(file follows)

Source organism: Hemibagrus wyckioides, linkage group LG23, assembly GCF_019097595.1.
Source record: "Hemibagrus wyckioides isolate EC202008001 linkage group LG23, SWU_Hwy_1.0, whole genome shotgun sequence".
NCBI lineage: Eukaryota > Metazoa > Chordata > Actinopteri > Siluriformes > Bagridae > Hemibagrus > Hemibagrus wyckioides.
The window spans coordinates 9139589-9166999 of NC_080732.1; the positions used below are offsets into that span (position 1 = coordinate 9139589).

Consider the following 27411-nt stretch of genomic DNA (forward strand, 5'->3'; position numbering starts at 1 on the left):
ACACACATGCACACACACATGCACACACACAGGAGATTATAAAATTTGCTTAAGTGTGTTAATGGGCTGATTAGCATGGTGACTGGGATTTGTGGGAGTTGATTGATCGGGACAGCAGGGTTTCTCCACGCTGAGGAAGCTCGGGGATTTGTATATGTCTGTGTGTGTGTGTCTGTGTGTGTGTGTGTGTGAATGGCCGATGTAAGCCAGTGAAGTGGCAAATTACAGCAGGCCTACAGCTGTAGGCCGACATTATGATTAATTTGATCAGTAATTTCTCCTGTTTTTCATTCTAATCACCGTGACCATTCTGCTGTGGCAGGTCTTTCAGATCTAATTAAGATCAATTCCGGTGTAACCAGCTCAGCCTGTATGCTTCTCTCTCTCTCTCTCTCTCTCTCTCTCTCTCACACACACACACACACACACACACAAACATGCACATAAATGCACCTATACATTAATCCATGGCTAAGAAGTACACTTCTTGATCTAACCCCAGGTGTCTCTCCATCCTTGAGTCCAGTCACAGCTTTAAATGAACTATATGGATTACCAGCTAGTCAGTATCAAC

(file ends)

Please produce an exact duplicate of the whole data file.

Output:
Source organism: Hemibagrus wyckioides, linkage group LG23, assembly GCF_019097595.1.
Source record: "Hemibagrus wyckioides isolate EC202008001 linkage group LG23, SWU_Hwy_1.0, whole genome shotgun sequence".
NCBI lineage: Eukaryota > Metazoa > Chordata > Actinopteri > Siluriformes > Bagridae > Hemibagrus > Hemibagrus wyckioides.
The window spans coordinates 9139589-9166999 of NC_080732.1; the positions used below are offsets into that span (position 1 = coordinate 9139589).

Consider the following 27411-nt stretch of genomic DNA (forward strand, 5'->3'; position numbering starts at 1 on the left):
ACACACATGCACACACACATGCACACACACAGGAGATTATAAAATTTGCTTAAGTGTGTTAATGGGCTGATTAGCATGGTGACTGGGATTTGTGGGAGTTGATTGATCGGGACAGCAGGGTTTCTCCACGCTGAGGAAGCTCGGGGATTTGTATATGTCTGTGTGTGTGTGTCTGTGTGTGTGTGTGTGTGAATGGCCGATGTAAGCCAGTGAAGTGGCAAATTACAGCAGGCCTACAGCTGTAGGCCGACATTATGATTAATTTGATCAGTAATTTCTCCTGTTTTTCATTCTAATCACCGTGACCATTCTGCTGTGGCAGGTCTTTCAGATCTAATTAAGATCAATTCCGGTGTAACCAGCTCAGCCTGTATGCTTCTCTCTCTCTCTCTCTCTCTCTCTCTCTCTCACACACACACACACACACACACACAAACATGCACATAAATGCACCTATACATTAATCCATGGCTAAGAAGTACACTTCTTGATCTAACCCCAGGTGTCTCTCCATCCTTGAGTCCAGTCACAGCTTTAAATGAACTATATGGATTACCAGCTAGTCAGTATCAAC